VITAMIN D deficiency has become a worldwide problem. It is estimated that about one billion people have inadequate levels of vitamin D in their blood.
All age groups are vulnerable to vitamin D deficiency, though children below five, women and people over 65 are at a much higher risk.
One major reason for this deficiency is the lack of adequate exposure to sunlight and the fact that not enough foods contain sufficient amounts of vitamin D to meet the daily body requirements.
A minimum of 25-hydroxyvitamin D of 30 mg/ml, is required to maximise vitamin D’s beneficial effects for health.
Professionals widely recognise vitamin D deficiency as a contributing factor for many diseases as it has a major disease fighting role. Vitamin D deficiency may lead towards an increased chance of developing osteoporosis, rickets in children, osteomalacia among children and adults, cardiovascular diseases, type 1 diabetes, autoimmune diseases, hypertension, infectious diseases, dementia and cancer, etc.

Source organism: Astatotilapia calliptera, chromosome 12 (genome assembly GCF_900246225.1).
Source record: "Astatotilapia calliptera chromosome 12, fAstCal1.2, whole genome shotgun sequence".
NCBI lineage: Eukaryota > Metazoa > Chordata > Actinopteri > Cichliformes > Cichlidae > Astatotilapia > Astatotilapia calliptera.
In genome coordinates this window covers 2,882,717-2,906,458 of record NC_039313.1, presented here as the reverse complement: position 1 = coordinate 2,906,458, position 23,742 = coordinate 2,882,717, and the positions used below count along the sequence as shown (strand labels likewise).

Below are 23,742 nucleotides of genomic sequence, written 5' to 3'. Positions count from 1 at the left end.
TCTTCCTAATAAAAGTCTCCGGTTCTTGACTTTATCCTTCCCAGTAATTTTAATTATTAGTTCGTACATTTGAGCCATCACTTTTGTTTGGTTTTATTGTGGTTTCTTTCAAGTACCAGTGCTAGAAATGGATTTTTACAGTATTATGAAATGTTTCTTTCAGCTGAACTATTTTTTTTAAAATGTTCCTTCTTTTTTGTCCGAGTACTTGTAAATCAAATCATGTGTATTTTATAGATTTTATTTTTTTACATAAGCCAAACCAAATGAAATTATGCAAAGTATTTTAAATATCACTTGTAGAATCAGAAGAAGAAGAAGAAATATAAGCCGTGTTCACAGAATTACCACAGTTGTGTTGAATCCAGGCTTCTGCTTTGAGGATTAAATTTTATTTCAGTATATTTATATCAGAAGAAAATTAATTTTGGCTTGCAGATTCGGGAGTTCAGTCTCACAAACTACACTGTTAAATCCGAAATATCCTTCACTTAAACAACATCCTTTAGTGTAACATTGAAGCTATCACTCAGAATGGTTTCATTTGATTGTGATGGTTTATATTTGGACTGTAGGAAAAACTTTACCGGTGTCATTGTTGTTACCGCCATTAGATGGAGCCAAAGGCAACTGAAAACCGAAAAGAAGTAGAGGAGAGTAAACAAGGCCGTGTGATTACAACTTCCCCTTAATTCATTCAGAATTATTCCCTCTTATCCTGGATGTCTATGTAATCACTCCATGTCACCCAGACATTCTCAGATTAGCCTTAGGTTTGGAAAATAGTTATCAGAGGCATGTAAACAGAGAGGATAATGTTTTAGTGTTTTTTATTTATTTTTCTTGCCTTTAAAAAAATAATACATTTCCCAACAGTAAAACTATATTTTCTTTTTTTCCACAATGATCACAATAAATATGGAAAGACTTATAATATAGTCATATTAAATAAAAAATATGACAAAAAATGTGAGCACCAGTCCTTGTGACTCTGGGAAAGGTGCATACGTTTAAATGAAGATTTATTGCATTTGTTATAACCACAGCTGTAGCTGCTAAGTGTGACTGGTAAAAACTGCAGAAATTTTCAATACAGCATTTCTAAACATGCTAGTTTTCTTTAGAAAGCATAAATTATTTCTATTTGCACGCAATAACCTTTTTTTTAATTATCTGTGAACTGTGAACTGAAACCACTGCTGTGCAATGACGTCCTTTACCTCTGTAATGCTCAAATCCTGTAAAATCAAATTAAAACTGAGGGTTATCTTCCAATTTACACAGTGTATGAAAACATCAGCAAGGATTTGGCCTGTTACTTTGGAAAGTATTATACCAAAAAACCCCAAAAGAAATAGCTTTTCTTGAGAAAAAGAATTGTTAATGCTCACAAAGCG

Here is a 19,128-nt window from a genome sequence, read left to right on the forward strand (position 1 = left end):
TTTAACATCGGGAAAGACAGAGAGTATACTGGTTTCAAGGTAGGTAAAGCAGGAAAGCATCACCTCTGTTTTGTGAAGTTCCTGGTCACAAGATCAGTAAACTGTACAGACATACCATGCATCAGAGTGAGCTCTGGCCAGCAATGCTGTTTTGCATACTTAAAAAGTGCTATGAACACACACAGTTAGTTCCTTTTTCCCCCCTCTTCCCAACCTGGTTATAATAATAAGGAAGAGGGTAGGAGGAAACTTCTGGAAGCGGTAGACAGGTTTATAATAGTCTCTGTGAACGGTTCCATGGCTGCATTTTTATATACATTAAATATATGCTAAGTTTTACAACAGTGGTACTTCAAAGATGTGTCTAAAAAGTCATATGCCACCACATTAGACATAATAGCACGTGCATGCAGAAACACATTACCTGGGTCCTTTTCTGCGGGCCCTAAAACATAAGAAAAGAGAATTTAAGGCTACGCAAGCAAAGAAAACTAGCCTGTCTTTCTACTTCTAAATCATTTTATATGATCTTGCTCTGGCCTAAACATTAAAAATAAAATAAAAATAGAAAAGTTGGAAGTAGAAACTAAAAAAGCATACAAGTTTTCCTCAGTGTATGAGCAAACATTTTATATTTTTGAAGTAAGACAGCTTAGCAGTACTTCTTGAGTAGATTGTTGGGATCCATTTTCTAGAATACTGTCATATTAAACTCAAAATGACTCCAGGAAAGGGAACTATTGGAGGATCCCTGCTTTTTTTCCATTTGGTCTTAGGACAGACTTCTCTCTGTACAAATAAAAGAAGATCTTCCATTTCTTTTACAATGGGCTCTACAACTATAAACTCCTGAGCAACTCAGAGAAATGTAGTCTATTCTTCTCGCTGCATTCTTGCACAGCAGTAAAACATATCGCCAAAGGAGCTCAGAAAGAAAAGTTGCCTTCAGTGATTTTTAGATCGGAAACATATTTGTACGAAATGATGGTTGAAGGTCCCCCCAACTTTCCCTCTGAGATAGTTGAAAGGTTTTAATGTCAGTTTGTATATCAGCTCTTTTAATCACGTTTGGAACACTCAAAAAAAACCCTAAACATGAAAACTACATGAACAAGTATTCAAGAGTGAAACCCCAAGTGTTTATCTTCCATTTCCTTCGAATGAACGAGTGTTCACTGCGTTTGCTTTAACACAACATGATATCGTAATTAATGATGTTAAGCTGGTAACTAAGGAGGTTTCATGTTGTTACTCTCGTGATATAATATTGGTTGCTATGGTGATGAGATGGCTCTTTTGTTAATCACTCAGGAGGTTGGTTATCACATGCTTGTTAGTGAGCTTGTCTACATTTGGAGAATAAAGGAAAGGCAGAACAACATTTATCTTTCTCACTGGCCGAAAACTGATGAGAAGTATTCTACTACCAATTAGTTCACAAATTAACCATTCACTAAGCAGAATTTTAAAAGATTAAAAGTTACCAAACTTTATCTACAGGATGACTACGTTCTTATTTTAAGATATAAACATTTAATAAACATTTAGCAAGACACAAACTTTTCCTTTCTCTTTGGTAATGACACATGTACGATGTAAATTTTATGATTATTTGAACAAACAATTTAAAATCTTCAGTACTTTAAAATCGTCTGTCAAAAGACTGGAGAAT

It is time we prepared diagnostic kits locally to reduce the cost of the test. Physicians must regularly prescribe this test and we must ensure that we get sufficient exposure to sunlight, eat vitamin D-rich foods, including fish, cheese, beef liver, egg yolks and dairy products.
The philanthropic bodies and healthcare professionals must create awareness about the importance of vitamin D.
The understanding about the role of multivitamins needs to be further strengthened through research.
Published in Dawn, August 12th, 2015